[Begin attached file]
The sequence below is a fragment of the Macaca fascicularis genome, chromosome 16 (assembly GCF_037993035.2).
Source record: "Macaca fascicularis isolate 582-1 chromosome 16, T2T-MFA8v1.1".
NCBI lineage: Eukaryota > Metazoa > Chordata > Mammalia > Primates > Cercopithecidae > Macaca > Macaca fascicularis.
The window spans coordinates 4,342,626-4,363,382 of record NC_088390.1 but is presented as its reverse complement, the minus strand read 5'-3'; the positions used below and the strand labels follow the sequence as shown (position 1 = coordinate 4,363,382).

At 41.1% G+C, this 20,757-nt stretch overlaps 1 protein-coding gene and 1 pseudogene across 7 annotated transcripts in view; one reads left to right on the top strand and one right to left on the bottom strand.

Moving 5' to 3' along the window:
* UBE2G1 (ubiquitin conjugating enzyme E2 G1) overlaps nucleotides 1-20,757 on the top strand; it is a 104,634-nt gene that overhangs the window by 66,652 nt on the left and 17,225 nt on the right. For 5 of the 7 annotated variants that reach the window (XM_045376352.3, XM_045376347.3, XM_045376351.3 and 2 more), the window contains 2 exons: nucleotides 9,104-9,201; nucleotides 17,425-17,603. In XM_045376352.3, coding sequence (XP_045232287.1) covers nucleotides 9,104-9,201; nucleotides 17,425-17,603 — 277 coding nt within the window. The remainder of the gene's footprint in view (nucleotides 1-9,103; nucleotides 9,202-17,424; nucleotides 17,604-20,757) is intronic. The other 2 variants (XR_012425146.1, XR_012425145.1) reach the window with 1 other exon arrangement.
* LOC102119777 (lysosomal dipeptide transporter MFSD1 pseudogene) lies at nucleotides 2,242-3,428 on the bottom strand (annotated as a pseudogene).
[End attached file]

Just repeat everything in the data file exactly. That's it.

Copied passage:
The sequence below is a fragment of the Macaca fascicularis genome, chromosome 16 (assembly GCF_037993035.2).
Source record: "Macaca fascicularis isolate 582-1 chromosome 16, T2T-MFA8v1.1".
NCBI lineage: Eukaryota > Metazoa > Chordata > Mammalia > Primates > Cercopithecidae > Macaca > Macaca fascicularis.
The window spans coordinates 4,342,626-4,363,382 of record NC_088390.1 but is presented as its reverse complement, the minus strand read 5'-3'; the positions used below and the strand labels follow the sequence as shown (position 1 = coordinate 4,363,382).

At 41.1% G+C, this 20,757-nt stretch overlaps 1 protein-coding gene and 1 pseudogene across 7 annotated transcripts in view; one reads left to right on the top strand and one right to left on the bottom strand.

Moving 5' to 3' along the window:
* UBE2G1 (ubiquitin conjugating enzyme E2 G1) overlaps nucleotides 1-20,757 on the top strand; it is a 104,634-nt gene that overhangs the window by 66,652 nt on the left and 17,225 nt on the right. For 5 of the 7 annotated variants that reach the window (XM_045376352.3, XM_045376347.3, XM_045376351.3 and 2 more), the window contains 2 exons: nucleotides 9,104-9,201; nucleotides 17,425-17,603. In XM_045376352.3, coding sequence (XP_045232287.1) covers nucleotides 9,104-9,201; nucleotides 17,425-17,603 — 277 coding nt within the window. The remainder of the gene's footprint in view (nucleotides 1-9,103; nucleotides 9,202-17,424; nucleotides 17,604-20,757) is intronic. The other 2 variants (XR_012425146.1, XR_012425145.1) reach the window with 1 other exon arrangement.
* LOC102119777 (lysosomal dipeptide transporter MFSD1 pseudogene) lies at nucleotides 2,242-3,428 on the bottom strand (annotated as a pseudogene).